What a shame, this could have been an interesting examination of how cults build & work but instead we got an incoherent ramblings from a writer director that in my view has only delivered one film of note.
One last thing, 26 people started watching the film, 8 walked out, 3 fell asleep & from what I could gauge no one enjoyed it. I saw 2 people encouraging the group waiting for the next session to exchange their tickets for anything else.
Paul Thomas Anderson's "The Master" is a puzzling, often bewildering
film. Very few films have left me shaken and stirred and still leave me
wondering, "What was that all about?" I can't say that I hated the
ride. It is, quite simply, a remarkable film from one of America's best
filmmakers today. This film is not for everyone, however.
The film's center plot; the one about self-described nuclear physicist, philosopher and professor Lancaster Dodd and his "organization" "The Cause" - as seen from the point of view from a shell-shocked psychotic drunk Freddie Quell. During the course of the film Lancaster and Freddie bond somewhat with Lancaster progressing his latest works.
The main performances by Joaquin Phoenix and Philip Seymour Hoffman are superb, and should warrant both of them Academy Award Nominations for Best Actor. Both of them. Phoenix is literally on fire here, his quirky mannerisms, twitching lips, unforgiving, unsettling eyes and ferocious anger and voice had me on the edge every time I see him on screen. Hoffman also is more subtle, though we see growing anger and rage whenever he feels that his work is being threatened. He can be classy, charismatic, and when threatened, loses all of that and becomes about as desperate as Freddie. Brilliant work by both actors. Watch the scene where Lancaster gets through to Freddie, or the harrowing scene where both of them are in jail cells. Special mention to Amy Adams who, while not really standing out, gives off a peculiar and somewhat sinister aura whenever she's on the screen.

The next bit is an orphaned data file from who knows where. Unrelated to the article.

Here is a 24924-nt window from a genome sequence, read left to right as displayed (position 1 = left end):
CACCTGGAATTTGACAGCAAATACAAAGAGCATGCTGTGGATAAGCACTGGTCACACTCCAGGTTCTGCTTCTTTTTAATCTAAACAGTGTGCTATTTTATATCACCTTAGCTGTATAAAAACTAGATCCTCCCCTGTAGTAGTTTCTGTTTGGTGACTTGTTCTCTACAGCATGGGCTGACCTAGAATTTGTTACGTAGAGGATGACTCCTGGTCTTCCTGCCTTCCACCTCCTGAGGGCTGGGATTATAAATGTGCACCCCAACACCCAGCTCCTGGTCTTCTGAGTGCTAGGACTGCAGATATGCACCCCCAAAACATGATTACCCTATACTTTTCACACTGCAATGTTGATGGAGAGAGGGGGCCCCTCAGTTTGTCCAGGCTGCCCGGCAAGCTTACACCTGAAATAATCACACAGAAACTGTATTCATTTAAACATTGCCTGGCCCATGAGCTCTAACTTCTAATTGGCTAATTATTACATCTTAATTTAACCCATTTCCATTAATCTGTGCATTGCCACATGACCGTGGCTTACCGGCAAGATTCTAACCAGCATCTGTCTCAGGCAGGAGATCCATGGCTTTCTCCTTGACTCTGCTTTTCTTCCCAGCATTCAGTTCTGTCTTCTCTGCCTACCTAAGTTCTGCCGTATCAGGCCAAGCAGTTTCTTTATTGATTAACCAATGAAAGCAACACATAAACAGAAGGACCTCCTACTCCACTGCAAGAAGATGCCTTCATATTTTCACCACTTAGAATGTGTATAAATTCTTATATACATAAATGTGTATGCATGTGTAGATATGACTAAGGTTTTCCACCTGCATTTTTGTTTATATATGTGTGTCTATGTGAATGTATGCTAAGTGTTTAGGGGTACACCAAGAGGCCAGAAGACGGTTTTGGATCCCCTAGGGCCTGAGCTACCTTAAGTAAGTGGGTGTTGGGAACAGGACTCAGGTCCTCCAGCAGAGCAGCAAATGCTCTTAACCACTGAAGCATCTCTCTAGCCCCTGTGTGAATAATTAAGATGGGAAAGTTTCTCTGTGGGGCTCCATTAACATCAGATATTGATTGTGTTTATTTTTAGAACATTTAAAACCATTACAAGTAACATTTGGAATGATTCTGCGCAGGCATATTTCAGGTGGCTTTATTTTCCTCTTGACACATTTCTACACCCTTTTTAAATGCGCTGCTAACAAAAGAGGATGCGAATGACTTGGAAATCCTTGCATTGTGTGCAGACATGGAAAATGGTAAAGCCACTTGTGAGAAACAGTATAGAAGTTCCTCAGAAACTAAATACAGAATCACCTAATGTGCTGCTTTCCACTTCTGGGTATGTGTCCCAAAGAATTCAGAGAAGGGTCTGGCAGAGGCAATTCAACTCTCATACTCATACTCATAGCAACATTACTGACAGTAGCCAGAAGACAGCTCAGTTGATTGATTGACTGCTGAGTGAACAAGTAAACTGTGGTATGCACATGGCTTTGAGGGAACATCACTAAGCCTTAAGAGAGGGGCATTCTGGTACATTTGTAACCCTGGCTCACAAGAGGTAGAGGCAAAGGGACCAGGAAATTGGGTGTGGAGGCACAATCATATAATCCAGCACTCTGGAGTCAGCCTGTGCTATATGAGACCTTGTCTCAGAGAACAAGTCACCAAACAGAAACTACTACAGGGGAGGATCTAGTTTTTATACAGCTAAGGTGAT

Anderson's solid screenplay and his concentrated direction bring the goods. There seems to be a pattern about Anderson's last three films including this one. Both "Punch-Drunk Love" and "There Will Be Blood" featured lead characters who are extremely lonely and prone to snap to anger. "The Master" is somewhat a bit of both, where the lonely man can be both psychotic without reason and yet there are scenes which show he is, after all, a man. Some very well written lines ("If you can find peace without looking up to a master, any master...") meshed with some really great cinematography by Mihai Malaimare Jr. that brings nice color tones to the 1950 production design. Complementing all of this is Jonny Greenwood's eerie, dissonant score which makes the movie all the more odd, unsettling, and yet compelling to watch.
Eventually, both men in the movie are the masters of their own fate, and Anderson his own. It may move some and it may turn away others, but this is a fascinating watch nonetheless. "The Master" is one of 2012's very best films.